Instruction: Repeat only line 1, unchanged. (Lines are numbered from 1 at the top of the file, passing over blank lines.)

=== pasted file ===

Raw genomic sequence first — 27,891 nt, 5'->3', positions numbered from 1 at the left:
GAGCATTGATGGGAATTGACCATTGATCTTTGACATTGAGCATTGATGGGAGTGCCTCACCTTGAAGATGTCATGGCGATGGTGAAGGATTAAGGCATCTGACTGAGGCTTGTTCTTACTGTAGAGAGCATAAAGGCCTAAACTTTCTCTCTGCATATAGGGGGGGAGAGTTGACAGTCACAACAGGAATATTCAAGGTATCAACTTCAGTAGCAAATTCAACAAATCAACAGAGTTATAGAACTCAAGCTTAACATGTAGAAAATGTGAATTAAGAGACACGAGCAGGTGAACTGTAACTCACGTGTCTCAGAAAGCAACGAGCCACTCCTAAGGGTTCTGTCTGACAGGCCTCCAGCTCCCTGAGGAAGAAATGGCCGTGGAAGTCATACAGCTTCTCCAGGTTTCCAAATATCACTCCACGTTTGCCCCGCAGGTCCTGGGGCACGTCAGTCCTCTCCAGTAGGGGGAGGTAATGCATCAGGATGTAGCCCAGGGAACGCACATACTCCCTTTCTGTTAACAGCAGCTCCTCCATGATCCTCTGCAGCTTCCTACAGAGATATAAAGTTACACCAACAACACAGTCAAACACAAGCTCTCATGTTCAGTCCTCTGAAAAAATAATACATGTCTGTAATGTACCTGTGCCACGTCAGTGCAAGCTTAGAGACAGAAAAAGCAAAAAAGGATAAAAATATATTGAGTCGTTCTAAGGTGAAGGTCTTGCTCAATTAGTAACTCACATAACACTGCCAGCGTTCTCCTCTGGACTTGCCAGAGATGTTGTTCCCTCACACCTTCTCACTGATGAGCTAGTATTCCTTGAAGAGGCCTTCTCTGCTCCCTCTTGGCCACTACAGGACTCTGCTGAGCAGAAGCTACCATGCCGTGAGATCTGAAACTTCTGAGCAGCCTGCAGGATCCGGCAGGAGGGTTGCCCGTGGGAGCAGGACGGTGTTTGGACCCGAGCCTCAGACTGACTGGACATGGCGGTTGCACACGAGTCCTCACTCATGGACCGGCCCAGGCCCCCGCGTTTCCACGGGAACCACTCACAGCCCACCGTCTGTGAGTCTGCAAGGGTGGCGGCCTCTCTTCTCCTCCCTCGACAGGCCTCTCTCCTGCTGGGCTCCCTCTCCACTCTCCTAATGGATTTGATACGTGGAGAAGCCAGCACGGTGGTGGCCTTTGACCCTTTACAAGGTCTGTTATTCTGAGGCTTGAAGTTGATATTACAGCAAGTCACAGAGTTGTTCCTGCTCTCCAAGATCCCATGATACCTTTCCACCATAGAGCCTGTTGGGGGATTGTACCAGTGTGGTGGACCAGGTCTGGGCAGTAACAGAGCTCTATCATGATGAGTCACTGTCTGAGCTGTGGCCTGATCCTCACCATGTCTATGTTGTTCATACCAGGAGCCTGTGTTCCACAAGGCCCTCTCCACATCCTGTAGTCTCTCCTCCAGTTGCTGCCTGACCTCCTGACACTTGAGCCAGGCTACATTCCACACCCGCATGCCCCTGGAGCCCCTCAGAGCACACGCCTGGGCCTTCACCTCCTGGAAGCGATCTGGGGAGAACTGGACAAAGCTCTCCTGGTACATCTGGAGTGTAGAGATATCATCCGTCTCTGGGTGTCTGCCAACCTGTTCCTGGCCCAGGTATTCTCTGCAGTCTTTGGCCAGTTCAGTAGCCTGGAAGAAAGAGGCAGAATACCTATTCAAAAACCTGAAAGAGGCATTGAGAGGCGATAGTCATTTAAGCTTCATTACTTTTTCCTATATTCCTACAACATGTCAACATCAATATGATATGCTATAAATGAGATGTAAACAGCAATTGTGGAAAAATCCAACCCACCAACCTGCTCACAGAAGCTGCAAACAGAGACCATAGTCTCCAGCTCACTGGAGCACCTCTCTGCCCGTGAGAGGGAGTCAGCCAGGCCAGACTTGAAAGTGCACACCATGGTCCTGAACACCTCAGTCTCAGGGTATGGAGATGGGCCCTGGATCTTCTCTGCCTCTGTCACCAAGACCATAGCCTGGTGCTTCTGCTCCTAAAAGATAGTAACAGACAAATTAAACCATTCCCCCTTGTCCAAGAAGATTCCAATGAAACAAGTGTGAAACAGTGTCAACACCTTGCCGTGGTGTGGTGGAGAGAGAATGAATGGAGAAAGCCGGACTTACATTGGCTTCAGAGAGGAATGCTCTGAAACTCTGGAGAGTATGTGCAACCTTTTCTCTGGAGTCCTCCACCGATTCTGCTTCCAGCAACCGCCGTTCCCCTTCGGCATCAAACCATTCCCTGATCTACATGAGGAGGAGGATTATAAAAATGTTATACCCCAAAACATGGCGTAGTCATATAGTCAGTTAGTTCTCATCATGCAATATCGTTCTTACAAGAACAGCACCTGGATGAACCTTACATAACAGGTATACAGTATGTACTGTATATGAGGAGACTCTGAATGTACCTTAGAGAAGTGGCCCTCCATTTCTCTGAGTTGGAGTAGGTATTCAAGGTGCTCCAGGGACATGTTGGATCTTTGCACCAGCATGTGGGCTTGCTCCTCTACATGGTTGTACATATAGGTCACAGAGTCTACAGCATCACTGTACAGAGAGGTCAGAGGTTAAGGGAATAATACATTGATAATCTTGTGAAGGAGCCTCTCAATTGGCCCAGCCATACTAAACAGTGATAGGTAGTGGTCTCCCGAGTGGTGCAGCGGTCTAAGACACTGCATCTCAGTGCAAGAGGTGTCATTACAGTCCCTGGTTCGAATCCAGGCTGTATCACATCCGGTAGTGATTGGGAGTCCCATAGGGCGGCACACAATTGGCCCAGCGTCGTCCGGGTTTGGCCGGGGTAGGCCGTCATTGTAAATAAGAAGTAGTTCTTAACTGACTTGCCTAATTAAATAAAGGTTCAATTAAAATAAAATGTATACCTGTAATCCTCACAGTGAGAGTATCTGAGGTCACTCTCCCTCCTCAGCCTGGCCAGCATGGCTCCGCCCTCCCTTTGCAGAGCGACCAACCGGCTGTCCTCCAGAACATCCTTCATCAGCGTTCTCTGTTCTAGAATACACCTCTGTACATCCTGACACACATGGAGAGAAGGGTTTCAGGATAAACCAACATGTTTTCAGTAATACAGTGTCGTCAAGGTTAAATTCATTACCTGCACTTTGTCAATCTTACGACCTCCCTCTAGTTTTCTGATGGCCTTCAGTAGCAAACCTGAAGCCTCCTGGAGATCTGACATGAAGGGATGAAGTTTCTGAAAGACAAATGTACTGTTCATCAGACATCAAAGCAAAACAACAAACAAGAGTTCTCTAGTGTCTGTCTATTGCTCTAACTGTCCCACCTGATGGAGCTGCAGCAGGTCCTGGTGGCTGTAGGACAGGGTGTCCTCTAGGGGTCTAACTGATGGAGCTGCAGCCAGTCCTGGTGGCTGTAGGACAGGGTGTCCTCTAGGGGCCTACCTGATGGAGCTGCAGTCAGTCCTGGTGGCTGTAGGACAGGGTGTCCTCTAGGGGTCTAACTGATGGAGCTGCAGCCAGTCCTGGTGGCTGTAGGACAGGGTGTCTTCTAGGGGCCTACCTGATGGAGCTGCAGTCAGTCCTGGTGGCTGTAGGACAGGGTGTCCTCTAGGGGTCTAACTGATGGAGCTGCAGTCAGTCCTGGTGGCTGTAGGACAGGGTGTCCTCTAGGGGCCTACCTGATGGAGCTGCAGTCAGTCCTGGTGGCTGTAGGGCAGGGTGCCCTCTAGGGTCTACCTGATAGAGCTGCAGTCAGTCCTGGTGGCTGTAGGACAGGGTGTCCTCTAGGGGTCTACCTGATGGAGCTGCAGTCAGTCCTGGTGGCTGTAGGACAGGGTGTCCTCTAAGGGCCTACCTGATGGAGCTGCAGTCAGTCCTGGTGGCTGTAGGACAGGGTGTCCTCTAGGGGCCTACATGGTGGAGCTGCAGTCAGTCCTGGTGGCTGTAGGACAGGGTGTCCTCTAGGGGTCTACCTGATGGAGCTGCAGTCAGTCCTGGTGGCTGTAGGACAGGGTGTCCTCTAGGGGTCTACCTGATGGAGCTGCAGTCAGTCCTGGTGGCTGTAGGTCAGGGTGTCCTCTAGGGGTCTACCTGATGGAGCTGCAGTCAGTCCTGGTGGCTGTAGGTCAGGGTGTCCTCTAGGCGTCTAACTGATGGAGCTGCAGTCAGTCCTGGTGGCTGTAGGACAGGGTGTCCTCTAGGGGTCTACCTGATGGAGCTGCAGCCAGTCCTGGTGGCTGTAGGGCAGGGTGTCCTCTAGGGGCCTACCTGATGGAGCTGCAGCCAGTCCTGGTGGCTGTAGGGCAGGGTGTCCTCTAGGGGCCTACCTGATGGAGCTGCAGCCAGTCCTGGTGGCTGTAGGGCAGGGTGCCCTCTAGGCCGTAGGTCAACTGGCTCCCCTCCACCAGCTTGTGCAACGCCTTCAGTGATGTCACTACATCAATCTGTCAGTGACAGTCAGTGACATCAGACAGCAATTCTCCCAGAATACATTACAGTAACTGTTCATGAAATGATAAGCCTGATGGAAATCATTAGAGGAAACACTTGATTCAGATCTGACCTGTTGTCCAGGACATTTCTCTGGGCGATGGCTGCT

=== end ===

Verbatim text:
Raw genomic sequence first — 27,891 nt, 5'->3', positions numbered from 1 at the left: